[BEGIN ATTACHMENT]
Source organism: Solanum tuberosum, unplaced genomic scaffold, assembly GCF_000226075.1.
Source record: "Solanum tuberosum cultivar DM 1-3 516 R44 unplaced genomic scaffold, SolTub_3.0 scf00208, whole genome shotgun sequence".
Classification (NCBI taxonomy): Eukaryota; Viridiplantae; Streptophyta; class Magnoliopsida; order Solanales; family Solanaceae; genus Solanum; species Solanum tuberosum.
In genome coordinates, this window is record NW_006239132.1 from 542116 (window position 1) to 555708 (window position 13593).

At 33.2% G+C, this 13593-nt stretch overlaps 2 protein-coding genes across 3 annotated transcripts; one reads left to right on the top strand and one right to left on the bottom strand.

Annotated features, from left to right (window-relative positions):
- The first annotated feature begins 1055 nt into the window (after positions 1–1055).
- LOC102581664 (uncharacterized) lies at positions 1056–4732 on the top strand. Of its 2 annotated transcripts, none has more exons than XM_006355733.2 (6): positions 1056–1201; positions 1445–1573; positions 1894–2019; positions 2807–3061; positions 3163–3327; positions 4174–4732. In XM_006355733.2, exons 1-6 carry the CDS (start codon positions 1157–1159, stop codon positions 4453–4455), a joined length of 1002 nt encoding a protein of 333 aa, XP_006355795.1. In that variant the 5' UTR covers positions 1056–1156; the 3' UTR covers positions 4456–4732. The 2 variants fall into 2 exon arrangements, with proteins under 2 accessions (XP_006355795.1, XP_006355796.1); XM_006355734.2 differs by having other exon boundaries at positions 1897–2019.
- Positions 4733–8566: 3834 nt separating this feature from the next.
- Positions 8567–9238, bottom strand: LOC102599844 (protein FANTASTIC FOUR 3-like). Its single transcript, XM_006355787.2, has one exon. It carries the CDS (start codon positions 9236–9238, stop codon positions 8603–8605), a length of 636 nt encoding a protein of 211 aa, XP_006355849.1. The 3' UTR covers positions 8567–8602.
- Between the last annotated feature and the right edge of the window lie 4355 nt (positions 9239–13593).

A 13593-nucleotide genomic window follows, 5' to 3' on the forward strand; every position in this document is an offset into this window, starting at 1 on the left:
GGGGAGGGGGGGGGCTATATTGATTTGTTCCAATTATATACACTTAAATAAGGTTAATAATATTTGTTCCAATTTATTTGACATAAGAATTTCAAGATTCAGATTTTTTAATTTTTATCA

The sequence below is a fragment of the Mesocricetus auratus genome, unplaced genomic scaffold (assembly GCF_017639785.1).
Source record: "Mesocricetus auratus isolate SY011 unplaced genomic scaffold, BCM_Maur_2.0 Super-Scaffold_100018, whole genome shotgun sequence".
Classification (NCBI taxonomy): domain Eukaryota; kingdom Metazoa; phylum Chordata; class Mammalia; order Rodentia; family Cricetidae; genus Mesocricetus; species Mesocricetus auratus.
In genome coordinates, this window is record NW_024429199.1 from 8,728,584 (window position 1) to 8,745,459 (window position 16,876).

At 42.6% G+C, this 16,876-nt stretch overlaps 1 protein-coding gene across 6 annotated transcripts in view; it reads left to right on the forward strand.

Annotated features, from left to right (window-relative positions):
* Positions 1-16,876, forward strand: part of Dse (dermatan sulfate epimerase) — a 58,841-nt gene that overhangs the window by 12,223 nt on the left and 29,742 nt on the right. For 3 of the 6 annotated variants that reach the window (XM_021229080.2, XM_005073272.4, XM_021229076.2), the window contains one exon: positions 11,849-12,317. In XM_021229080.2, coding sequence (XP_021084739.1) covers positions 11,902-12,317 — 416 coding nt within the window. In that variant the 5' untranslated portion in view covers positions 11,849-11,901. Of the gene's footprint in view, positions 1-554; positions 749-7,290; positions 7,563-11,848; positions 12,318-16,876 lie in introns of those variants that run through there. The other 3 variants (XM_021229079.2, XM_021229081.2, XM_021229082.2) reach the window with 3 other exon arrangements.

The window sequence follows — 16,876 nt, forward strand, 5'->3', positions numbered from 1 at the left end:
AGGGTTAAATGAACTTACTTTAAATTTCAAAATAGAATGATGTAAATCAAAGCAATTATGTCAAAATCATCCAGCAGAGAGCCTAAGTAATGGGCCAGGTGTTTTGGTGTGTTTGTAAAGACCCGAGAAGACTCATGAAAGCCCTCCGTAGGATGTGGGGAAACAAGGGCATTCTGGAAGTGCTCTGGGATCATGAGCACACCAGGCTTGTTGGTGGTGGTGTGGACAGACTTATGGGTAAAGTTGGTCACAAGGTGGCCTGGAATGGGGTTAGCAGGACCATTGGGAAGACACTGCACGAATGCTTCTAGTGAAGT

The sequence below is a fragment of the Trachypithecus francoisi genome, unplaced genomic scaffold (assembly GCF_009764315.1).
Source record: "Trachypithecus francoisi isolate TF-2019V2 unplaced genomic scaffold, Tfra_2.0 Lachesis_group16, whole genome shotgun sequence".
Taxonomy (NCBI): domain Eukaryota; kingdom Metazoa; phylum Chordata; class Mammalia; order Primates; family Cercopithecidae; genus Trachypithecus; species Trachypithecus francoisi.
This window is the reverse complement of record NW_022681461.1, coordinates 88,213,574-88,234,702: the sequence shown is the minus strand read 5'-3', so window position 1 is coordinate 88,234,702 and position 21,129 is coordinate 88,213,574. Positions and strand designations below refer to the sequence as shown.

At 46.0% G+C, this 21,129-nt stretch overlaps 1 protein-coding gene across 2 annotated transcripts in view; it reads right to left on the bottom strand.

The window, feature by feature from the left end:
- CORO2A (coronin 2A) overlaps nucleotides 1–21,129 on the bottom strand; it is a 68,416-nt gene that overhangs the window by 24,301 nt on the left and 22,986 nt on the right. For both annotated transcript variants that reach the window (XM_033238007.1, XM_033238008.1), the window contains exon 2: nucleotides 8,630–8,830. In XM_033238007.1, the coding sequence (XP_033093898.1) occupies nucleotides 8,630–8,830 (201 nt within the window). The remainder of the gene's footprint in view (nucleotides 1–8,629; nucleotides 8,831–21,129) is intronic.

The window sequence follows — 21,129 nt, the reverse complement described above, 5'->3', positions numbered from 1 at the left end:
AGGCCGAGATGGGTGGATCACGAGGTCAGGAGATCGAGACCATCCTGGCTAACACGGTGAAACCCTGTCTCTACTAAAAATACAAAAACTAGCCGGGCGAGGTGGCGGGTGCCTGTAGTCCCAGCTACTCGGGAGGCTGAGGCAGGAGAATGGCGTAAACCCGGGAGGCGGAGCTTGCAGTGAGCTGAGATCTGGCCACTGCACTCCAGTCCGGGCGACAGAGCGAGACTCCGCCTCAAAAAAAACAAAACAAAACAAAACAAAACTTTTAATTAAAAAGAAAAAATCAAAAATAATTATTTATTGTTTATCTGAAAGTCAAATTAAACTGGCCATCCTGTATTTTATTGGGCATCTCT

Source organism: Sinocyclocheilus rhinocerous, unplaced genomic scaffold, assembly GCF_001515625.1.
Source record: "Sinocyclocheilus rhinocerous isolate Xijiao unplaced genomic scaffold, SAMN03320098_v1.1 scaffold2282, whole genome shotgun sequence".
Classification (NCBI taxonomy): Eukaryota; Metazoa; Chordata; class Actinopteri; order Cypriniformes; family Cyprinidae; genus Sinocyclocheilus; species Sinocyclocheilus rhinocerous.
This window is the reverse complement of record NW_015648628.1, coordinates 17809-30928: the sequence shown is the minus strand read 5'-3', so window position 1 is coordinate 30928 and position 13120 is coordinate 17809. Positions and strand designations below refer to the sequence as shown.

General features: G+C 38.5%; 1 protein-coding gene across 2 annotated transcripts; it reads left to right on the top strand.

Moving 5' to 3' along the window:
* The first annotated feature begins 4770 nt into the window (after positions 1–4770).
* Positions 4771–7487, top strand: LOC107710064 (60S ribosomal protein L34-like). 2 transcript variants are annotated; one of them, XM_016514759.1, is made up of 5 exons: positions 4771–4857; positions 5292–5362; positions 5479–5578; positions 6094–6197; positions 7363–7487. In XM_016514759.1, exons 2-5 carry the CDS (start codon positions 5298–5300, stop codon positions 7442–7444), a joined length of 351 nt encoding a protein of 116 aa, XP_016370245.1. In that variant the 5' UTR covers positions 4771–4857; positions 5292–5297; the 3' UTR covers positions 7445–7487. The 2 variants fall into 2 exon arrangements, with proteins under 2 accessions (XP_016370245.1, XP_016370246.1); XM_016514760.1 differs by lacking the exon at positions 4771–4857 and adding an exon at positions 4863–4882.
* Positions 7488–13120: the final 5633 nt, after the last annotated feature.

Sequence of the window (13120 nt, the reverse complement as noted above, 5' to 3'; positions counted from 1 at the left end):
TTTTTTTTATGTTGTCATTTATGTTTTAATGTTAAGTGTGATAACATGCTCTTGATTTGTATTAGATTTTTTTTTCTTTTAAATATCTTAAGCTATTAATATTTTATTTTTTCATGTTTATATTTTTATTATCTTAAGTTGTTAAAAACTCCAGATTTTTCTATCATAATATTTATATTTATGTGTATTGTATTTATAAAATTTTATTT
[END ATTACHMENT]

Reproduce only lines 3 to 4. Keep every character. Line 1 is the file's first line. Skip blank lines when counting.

Classification (NCBI taxonomy): Eukaryota; Viridiplantae; Streptophyta; class Magnoliopsida; order Solanales; family Solanaceae; genus Solanum; species Solanum tuberosum.
In genome coordinates, this window is record NW_006239132.1 from 542116 (window position 1) to 555708 (window position 13593).